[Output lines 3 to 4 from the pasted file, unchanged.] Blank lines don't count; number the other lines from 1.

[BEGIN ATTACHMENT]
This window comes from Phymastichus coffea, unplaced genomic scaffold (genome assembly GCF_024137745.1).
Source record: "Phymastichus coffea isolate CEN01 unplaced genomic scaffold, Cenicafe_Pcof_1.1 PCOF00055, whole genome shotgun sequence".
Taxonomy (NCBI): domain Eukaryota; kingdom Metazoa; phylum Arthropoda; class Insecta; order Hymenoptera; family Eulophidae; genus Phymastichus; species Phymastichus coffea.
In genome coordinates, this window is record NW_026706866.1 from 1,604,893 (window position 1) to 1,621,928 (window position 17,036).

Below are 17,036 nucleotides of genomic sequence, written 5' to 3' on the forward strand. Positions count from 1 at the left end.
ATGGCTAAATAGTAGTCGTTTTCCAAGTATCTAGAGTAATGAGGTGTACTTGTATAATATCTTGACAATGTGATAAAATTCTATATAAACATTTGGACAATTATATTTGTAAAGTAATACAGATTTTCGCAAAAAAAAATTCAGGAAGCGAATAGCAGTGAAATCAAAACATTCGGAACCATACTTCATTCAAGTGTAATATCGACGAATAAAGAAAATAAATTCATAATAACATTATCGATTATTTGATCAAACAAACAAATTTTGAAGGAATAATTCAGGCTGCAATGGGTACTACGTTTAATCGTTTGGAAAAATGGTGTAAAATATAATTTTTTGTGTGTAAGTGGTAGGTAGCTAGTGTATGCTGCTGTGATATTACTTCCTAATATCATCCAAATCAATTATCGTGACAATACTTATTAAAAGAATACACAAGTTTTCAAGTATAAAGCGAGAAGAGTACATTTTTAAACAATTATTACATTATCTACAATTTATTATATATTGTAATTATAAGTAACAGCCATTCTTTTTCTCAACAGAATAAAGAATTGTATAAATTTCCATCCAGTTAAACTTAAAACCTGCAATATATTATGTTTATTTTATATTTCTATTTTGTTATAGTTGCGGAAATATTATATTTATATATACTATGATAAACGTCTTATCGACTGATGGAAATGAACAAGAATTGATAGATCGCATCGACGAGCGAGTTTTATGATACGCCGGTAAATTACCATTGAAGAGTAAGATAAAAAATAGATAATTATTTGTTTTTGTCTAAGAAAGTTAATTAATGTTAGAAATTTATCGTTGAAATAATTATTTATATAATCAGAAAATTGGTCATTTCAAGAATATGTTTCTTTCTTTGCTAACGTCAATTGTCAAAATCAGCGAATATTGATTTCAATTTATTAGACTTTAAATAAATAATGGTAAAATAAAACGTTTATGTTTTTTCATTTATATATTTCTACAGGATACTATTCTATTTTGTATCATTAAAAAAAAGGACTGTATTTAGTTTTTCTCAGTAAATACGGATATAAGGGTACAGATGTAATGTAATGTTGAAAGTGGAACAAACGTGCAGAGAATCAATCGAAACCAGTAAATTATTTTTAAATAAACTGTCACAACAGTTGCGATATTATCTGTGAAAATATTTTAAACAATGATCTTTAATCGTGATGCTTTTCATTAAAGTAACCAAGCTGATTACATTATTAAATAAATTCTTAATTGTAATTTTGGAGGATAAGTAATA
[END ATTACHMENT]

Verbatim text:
Taxonomy (NCBI): domain Eukaryota; kingdom Metazoa; phylum Arthropoda; class Insecta; order Hymenoptera; family Eulophidae; genus Phymastichus; species Phymastichus coffea.
In genome coordinates, this window is record NW_026706866.1 from 1,604,893 (window position 1) to 1,621,928 (window position 17,036).